Recovered from the Wayback Machine.
I have never been much of a game player. I liked some sports and participant games such as Tag and marbles, played volleyball and baseball and soccer, and I’m rather fond of Mahjong. But I never was one for cards, or board games, or anything of that nature. Monopoly leaves me cold.
When I started college, a big thing on campus at that time was role-playing games, such as Dungeons and Dragons. These were a novelty to me and I remember attending a day long D & D festival, marveling at the people that took it all so very seriously.
My indifference to games extends to computer and online role-playing games such as Quake or, well I can’t even think of the names of popular games. I was at one time heavily interested in three-dimensional computer graphics – I applied for but didn’t get a job at Lucas’ Industrial Light and Magic; however this interest was because of the technology and the beauty of the creations, not because I was a gamer.
I playacted when I was younger, and acted a bit in high school. But I quit high school and grew up. (Or was it, I grew up when I quit high school?) As I got a older I would sometimes put on a Social Mask, part of the same costume that included flowers and halter top one year, gold chains and disco dress another. Over time, though, I found that people would sometimes like the Mask more than me, and I came to realize the Mask was not my friend.
At Central University, when I returned to college as an old woman of 29, I wore the persona of Young Female College Student, and faced my 30th birthday behind anorexic walls and determined denial. As part of my ‘fitting in’, not the least of which was trying to share my young lover’s interests, I tried the role-playing games a couple of times but they had no appeal for me. I liked the pretty dice, but eventually became bored with the game and pretty young man.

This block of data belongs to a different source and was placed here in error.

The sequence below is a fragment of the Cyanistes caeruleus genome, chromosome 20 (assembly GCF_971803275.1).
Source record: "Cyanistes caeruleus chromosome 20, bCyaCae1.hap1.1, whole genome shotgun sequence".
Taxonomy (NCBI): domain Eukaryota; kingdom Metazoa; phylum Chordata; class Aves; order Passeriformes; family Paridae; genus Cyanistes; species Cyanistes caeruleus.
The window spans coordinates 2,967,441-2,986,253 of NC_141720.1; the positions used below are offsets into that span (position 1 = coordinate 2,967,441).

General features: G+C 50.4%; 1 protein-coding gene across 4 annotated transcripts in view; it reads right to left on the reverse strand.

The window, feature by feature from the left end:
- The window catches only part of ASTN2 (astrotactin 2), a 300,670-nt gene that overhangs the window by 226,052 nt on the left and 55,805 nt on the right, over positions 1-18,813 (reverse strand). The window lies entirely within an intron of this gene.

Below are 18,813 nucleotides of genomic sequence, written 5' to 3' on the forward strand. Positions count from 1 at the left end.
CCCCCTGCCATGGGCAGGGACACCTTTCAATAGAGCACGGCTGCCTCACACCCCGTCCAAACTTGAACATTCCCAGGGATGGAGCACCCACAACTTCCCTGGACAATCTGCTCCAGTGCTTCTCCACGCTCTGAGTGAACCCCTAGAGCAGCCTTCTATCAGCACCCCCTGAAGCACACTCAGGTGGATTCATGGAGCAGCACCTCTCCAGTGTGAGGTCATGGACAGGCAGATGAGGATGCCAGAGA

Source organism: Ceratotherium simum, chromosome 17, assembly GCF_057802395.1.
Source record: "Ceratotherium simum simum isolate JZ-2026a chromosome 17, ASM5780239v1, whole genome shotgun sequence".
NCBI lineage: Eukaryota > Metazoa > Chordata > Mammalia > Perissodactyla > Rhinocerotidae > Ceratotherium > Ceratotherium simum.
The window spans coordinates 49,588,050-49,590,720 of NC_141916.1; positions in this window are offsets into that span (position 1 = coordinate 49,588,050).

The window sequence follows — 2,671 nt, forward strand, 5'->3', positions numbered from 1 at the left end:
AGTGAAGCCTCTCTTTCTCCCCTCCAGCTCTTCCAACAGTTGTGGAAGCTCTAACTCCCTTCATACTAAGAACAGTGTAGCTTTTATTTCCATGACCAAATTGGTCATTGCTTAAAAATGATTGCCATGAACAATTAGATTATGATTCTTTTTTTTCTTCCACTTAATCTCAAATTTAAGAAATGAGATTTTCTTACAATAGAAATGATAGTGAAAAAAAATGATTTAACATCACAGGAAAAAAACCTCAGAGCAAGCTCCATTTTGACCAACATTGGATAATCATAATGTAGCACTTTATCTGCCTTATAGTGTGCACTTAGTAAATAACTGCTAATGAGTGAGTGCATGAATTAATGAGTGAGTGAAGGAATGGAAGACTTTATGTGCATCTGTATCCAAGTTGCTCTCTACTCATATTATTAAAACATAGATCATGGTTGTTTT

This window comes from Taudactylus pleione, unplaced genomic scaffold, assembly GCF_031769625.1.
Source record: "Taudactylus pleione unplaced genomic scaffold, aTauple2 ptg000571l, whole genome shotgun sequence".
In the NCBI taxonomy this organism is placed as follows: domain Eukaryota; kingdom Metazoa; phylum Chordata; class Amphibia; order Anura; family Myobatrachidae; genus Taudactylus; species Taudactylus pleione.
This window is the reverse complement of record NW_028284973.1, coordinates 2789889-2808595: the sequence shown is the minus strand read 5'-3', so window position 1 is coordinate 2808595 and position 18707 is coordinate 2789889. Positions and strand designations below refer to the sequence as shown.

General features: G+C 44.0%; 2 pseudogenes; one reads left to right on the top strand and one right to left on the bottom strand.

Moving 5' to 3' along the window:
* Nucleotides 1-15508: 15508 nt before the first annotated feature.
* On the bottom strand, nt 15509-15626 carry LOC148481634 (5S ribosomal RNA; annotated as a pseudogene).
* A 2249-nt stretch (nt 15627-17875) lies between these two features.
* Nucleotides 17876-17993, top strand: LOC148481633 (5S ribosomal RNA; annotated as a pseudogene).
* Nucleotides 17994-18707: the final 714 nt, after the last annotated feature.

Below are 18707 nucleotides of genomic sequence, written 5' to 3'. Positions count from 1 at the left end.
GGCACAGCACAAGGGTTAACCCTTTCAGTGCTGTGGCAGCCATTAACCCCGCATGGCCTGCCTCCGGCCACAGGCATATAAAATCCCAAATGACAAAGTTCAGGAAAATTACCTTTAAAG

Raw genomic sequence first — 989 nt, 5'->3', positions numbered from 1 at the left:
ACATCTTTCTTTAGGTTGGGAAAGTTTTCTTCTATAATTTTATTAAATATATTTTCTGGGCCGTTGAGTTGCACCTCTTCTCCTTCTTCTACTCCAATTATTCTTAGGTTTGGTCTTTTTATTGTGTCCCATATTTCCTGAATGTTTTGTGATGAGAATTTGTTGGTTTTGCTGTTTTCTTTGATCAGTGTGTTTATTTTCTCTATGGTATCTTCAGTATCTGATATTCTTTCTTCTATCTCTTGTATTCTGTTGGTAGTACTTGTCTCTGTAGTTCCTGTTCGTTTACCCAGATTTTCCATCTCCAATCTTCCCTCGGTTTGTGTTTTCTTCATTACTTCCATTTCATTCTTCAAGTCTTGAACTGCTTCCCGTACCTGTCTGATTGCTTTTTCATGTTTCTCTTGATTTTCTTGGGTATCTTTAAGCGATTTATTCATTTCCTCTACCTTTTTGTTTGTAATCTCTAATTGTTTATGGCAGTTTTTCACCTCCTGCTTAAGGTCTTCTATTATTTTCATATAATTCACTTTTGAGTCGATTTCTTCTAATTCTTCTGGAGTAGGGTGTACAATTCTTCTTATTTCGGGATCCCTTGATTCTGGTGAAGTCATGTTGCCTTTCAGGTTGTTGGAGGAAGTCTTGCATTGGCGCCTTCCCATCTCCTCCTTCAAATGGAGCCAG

Now, the only mask I wear is one of mud.
I must seem prosaic and lacking in imagination because I don’t care for role-playing. However, I can walk along Katy Trail and imagine the Little People calling to me as Owl from the bushes; I can see a story unfold before me, overlayed on reality and forming a double image in my mind until spilled forth on paper or keyboard; I can dive into a book and wrap the words around me, losing myself; I’ll look at a photograph or a painting or a piece of sculpture and I can sense menace, or joy, or sorrow, or even silliness from abstract curves and empty seats. If this isn’t imagination, I’ll take whatever it is and be content.
Some might point out that Burningbird is a role, a persona I take on as a weblogger. Yet the words I write as Burningbird are no different than the words I would write as Shelley, or Bb, or Shell or any name I’m called.
Does role-playing give us insight, and allow us greater freedom of expression? I can see how this would be, and perhaps I’m voluntarily stifling my creativity by not trying out different roles, especially when communicating. Other people’s reaction to the roles and the words spoken while in role must be enlightening – but then, how do I know they’re not also adopting roles when they respond?
Perhaps the roles are really bits of ourselves we slice off to stand in stark contrast to the blended whole, like the photographer who filters out the reds in a photo that will eventually be published in black & white. I do sometimes let my Evil Twin out to play, but I have a little secret for you – she’s me.
Are novelists like WG Sebald and poets like Sylvia Plath taking on roles when they write? Or are they using empathy rather than masks?
I think that role-playing for some of us happens internally rather than externally. I am talking with you and you don’t see the Joker or the Whore or the Mother or the Sadist but they’re here, inside me. And someday their response to you will find life, in a phrase or a sentence I write for a story. But by then, you’ll be inside me, too.